In 2013, more global solar photovoltaic capacity will be installed than wind power capacity — the first year that’s ever happened, according to Bloomberg New Energy Finance (BNEF).
There are several distinct forms of solar power — such as thermal solar, which is used to heat water, or concentrated solar, which augments thermal systems with huge mirror arrays to capture more sunlight. But solar PV arrays are the traditional electricity-generating panels most people think of when they think of solar power. BNEF forecast that installations of new solar PV capacity will hit 36.7 gigawatts in 2013, an increase of around 20 percent over 2012. Unfortunately, the fact that this will pull ahead of wind power’s predicted installations of 35.5 gigawatts is largely due to a drop in the market of almost 25 percent from 2012.
Taken together, China and the United States make up almost two-thirds of the global wind power market, and both saw recent policy disruptions that contributed heavily to wind’s stall. China, which obviously relies much more heavily on state guidance of the economy, recently tightened its standards for wind turbines, it hasn’t kept up with infrastructure investment, and there’s been grumbling amongst the country’s developers that its feed-in tariff for offshore wind is inadequate.
In the U.S., the production tax credit for wind energy has gone through several rounds of last minute extensions over the last few years. That policy uncertainty led to a kind of boom-and-bust cycle: wind installations spiked in 2012 as firms rushed to get construction finished in time to qualify for the credit before its expected expiration at the end of that year. That actually drove the U.S. all the way to the top of wind’s national markets that year — but it also led to an inevitable fall-off for installations in 2013, even though the credit was ultimately extended for another year.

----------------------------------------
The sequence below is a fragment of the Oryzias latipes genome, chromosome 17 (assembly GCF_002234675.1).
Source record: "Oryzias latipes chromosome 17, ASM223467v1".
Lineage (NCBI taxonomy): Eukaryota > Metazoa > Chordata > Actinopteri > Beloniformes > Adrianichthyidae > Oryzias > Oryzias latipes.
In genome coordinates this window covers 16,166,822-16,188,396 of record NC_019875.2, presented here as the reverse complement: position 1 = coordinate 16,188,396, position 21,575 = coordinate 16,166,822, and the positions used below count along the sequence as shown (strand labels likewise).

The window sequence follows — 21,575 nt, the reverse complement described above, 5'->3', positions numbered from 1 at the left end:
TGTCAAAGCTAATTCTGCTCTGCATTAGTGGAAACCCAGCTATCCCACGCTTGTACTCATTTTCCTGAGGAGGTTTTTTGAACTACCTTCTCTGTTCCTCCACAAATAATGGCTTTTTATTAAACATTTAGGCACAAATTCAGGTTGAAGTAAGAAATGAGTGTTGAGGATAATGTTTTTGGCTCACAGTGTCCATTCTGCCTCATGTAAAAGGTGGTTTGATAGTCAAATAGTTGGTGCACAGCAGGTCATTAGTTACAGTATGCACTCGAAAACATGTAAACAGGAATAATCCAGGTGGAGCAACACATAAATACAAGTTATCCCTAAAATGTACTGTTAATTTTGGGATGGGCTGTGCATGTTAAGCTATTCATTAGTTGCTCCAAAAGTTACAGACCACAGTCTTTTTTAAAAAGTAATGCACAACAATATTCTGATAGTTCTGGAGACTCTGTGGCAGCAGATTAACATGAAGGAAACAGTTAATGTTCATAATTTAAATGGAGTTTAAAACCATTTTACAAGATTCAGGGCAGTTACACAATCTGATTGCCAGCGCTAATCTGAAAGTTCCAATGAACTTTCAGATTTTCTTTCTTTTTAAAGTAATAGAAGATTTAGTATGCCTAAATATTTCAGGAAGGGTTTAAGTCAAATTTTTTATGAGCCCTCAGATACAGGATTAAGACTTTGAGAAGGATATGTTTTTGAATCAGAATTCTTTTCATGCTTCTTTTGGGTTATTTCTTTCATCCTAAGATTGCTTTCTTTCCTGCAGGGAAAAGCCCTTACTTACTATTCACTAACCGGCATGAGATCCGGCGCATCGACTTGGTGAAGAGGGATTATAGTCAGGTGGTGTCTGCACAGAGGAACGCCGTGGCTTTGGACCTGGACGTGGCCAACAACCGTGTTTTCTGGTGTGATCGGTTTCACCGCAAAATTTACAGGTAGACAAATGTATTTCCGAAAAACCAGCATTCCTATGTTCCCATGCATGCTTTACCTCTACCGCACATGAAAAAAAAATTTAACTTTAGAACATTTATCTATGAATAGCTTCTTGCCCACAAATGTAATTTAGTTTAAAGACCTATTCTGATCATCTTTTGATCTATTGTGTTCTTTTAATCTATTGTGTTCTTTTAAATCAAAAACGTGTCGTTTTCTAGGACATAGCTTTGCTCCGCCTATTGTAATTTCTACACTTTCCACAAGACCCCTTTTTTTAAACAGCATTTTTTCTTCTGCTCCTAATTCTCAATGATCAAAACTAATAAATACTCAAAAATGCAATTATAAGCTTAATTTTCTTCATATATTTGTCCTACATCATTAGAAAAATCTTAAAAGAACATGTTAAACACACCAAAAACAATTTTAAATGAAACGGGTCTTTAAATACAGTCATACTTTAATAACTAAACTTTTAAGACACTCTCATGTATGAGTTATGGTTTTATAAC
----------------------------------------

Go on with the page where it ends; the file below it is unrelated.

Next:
The preferable solution would be a long-term or permanent extension of the tax credit. But the new extension is at least more lenient. Projects now merely have to start construction by the end of 2013 to qualify, giving developers more time. So forecasters expect a ramp back up for wind installations in 2014.
Meanwhile, America’s solar installations have been chugging their way to new heights. 2013’s second quarter saw 832 megawatts installed, making it the second-best quarter on record, and installation prices are dropping across the country. In Asia, demand for solar is surging as the cost of modules and installation stabilizes, and analysts anticipate major solar markets across the globe will become sustainably competitive without any form of government incentive by 2014.
“The dramatic cost reductions in photovoltaics, combined with new incentive regimes in Japan and China, are making possible further, strong growth in volumes,” said Jenny Chase, BNEF’s head of solar analysis.
So despite the ups and downs and market noise created by shifting government incentives, the underlying story here is a steady upward climb in both the solar and wind markets. Ultimately, BNEF projects that onshore and offshore wind will combine to provide 17 percent of the world’s total power generation in 2030, up from five percent today. Solar PV they see moving from 2 percent of that generation today to 16 percent by 2030.